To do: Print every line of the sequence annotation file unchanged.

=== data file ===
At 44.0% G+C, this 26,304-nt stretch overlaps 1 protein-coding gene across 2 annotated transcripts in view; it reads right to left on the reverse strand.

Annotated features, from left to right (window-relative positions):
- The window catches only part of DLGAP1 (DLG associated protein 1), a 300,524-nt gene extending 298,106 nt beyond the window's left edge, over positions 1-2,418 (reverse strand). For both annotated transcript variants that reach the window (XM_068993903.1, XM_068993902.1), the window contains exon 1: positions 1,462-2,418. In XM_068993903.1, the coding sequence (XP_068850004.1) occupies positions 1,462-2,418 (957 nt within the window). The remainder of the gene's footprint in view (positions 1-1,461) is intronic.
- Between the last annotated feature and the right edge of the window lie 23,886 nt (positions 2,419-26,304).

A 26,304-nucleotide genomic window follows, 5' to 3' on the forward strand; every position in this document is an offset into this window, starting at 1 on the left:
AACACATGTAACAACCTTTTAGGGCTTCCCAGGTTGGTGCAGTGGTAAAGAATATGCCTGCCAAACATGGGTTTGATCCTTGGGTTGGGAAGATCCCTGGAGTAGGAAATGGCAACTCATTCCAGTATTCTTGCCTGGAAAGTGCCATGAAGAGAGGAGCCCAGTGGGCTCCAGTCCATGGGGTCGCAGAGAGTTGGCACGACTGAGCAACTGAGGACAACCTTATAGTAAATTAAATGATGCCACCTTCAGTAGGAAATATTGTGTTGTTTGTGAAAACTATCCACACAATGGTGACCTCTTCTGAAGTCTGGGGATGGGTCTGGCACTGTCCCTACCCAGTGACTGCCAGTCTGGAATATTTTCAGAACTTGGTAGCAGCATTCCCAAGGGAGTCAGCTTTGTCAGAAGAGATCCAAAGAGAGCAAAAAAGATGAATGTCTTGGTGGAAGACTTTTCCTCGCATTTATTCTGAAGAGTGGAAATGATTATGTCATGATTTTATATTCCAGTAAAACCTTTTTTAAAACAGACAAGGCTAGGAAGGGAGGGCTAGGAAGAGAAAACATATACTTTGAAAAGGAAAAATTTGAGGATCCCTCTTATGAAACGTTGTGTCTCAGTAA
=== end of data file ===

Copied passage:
At 44.0% G+C, this 26,304-nt stretch overlaps 1 protein-coding gene across 2 annotated transcripts in view; it reads right to left on the reverse strand.

Annotated features, from left to right (window-relative positions):
- The window catches only part of DLGAP1 (DLG associated protein 1), a 300,524-nt gene extending 298,106 nt beyond the window's left edge, over positions 1-2,418 (reverse strand). For both annotated transcript variants that reach the window (XM_068993903.1, XM_068993902.1), the window contains exon 1: positions 1,462-2,418. In XM_068993903.1, the coding sequence (XP_068850004.1) occupies positions 1,462-2,418 (957 nt within the window). The remainder of the gene's footprint in view (positions 1-1,461) is intronic.
- Between the last annotated feature and the right edge of the window lie 23,886 nt (positions 2,419-26,304).

A 26,304-nucleotide genomic window follows, 5' to 3' on the forward strand; every position in this document is an offset into this window, starting at 1 on the left:
AACACATGTAACAACCTTTTAGGGCTTCCCAGGTTGGTGCAGTGGTAAAGAATATGCCTGCCAAACATGGGTTTGATCCTTGGGTTGGGAAGATCCCTGGAGTAGGAAATGGCAACTCATTCCAGTATTCTTGCCTGGAAAGTGCCATGAAGAGAGGAGCCCAGTGGGCTCCAGTCCATGGGGTCGCAGAGAGTTGGCACGACTGAGCAACTGAGGACAACCTTATAGTAAATTAAATGATGCCACCTTCAGTAGGAAATATTGTGTTGTTTGTGAAAACTATCCACACAATGGTGACCTCTTCTGAAGTCTGGGGATGGGTCTGGCACTGTCCCTACCCAGTGACTGCCAGTCTGGAATATTTTCAGAACTTGGTAGCAGCATTCCCAAGGGAGTCAGCTTTGTCAGAAGAGATCCAAAGAGAGCAAAAAAGATGAATGTCTTGGTGGAAGACTTTTCCTCGCATTTATTCTGAAGAGTGGAAATGATTATGTCATGATTTTATATTCCAGTAAAACCTTTTTTAAAACAGACAAGGCTAGGAAGGGAGGGCTAGGAAGAGAAAACATATACTTTGAAAAGGAAAAATTTGAGGATCCCTCTTATGAAACGTTGTGTCTCAGTAA